Still can't see my replies until I go to reply again - I hope you can see it/them.



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Old 05-14-2015, 08:16 PM
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[quote=Jules;21833]

I lived in one half 9/96 - 4/98, renting the other half those years after rehabbing it. I then moved across the country and rented both units in 5/98, thus in 8/02 it did not pass the ownership test for the exclusion, so the choices were to sell/pay taxes, or exchange - I chose the latter.==>>I see right;as said previously, you, TO EXCLUDE GAIN ON THE DISPOSITION OF the duplex from income , had to own and occupy the home AS A principal residence for 2 of the 5 years immediately BEFORE the sale.For 2008 Act, please read below.I believe trhis is NOT your situation.ASLONGAS it is a primary home, then there is an exceptional tax rule called Unforeseen circumstances that are events you could not reasonably have anticipated before purchasing and occupying the residence.Say, when the seller does not satisfy one of the time rules. The tax law provides an exception to the two-year rules for use, ownership and claimed exclusion when the primary reason for the sale is health, change in place of employment, or, to the extent provided in IRS regulations, “unforeseen circumstances.”
“unforeseen circumstances” if any of these events occur during the taxpayer’s period of use and ownership of the residence:
•death; becoming eligible for unemployment compensation,
;a change in employment that leaves the taxpayer unable to pay the mortgage or reasonable basic living expenses; condemnation, seizure or other involuntary conversion of the property or etc.





However, a special rule limits the $250K exclusion for homeowners who initially use their home for purposes other than their principal residence, such as a rental or vacation home.

I don't think this would apply to my situation, right?=====>>As said , unless you converted the rental duplex into a reg primary home before a sale then , I guess not; This is 2008 rule ; when homeowners sell their main home, they can exclude up to$250K as single / $500K as MFJ in capital gains from income tax. The amount of profits from the sale of a house that can be excluded is now based on the percentage of time when the house was used as a primary residence.

The adjusted basis of $70K does NOT include the depreciation and deferred gain; the adjusted basis of $70K MEANS the original cost minus deprecation taken previously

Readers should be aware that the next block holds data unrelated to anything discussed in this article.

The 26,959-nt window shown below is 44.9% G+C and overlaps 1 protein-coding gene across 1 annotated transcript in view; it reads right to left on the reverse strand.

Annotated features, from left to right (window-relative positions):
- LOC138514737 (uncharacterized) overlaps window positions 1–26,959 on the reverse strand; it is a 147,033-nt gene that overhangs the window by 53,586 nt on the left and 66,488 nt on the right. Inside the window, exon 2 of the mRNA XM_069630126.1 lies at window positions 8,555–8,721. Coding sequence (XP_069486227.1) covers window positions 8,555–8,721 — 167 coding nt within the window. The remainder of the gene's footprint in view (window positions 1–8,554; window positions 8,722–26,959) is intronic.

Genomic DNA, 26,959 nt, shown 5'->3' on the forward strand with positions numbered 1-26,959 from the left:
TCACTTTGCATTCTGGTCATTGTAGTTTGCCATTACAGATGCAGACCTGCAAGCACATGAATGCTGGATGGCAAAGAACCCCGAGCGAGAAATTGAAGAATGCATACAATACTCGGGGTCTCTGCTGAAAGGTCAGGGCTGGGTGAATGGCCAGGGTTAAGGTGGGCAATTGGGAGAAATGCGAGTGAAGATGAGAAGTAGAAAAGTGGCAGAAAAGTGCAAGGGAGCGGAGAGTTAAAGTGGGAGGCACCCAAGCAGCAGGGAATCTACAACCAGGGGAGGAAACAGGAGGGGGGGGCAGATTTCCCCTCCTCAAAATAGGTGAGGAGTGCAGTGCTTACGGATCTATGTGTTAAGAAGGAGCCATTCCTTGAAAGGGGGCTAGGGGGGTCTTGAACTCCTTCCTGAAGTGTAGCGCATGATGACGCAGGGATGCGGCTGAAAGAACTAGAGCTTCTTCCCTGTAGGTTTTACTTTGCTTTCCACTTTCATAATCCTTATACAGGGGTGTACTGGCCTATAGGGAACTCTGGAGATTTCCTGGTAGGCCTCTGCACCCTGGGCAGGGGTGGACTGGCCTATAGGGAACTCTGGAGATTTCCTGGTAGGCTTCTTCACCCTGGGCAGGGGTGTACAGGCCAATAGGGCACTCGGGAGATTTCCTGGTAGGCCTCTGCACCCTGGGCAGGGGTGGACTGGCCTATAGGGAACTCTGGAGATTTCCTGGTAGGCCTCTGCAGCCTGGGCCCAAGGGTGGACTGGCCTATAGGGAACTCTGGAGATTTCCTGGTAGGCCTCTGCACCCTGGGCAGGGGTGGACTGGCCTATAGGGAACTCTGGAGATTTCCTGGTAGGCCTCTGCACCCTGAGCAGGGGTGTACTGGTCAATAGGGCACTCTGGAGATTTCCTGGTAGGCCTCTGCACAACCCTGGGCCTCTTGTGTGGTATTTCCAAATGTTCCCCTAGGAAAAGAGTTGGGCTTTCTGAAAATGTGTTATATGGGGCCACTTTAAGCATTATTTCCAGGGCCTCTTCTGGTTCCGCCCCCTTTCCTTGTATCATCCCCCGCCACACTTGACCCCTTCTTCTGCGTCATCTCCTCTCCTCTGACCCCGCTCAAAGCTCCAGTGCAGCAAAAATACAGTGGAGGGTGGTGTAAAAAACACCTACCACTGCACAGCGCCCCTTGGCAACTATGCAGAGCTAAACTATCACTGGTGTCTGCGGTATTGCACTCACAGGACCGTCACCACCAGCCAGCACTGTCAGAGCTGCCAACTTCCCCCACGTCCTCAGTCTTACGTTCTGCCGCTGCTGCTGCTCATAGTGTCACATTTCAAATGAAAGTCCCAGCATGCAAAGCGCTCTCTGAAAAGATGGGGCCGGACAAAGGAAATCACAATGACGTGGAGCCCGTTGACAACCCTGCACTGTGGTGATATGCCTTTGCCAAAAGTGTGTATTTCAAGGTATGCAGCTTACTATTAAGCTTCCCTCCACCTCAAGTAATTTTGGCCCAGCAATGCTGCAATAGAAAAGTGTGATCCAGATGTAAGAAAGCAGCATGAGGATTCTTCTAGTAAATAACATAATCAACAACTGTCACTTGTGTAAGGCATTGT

Thanks, yes - I just typed what she said. I think she meant just what you said: $97,500 (adjusted basis) - $27,500 (depreciation) = $70,000 (new adjusted basis)=======>>Correct. We call it as book valuehowwever when you sell it then you can call it as adj basis; I mean adjusted basis of $97500 already entails depreciation taken ; I mean say original cost(basis) is $125K and depreciation amount is $27500 hen your book value(or you may call it as adjusted basis) is $70K;










For instance, if I sell in 2017 for $275K, would the calculation be as follows? ((275K - 70K * 6/8) + 27,500) * .25===?>>No; then, $275K(SP)-$70K(adj basis)=$195K(LTCG) but as you need to recapture sec 1250 depreciation of $27500, $27500 of $275,00’d be taxed at 25% as ordinary income ... And the remaining 167,500’d be treated as LTCG ... If your tax rate is 25% or higher then your LTCG tax rate’d be 15%.

But isn't only the gain from the non-qualifying timeframe (6 of 8 years it was a rental) taxable? So at that sales price would it be ($27,500 * .25) + ($167,500 * 6/8 * .15) = $25,719?====>>>>>you are Correct; matter of fact, my previous calculation above did not account for the gain from the non-qualifying timeframe, so I guess you are correct as you said you need to subtract the gain from the non-qualifying timeframe; ASSUME that the amount is $40K then your LTCG ‘d be $127,500;$167,500-$40K then 15% of LTCG ( also called sec 1231 gain)tax rate applies on the remaining gain of $127,500, so LTCG tax’d be:$19,125;15% * $127,500. Also as your marginal tax rate is 28% then you need to pay tax 25% on your sec 1250 recapture of $27,500 is 6,430;$27,500 *25%;



I'm thinking I should move into the SFH I bought in 2002, stay there until next spring, upgrading a few things while I'm there for a better sales price, then do another exchange to a property that I WOULD want to live in for a long time. I'll rent that new one out for two years then move into it, and live in it for the number of years left before my expiration date. I realize if I live in the 2002 SFH for 24 months or longer, it would become my primary residence, and I'd have to pay tax on the LTCG + depreciation.

Does it sound like I'm on the right track to reduce my tax liability (assuming the 1031 remains in place until I can do it again)?============>>>>>>I guess basically it is up to you so it depends on your decision; as we know you may choose either sec 1031 exchange or you may convert it as primary residence and live in the home for 2 out of 5 years before you dispose of it (even in this case as said above you need to recapture sec 1250 recapture/ the gain from the non-qualifying timeframe. You may need some professional tax help from a CPA/an IRS EA in your local; areas before you make a decision.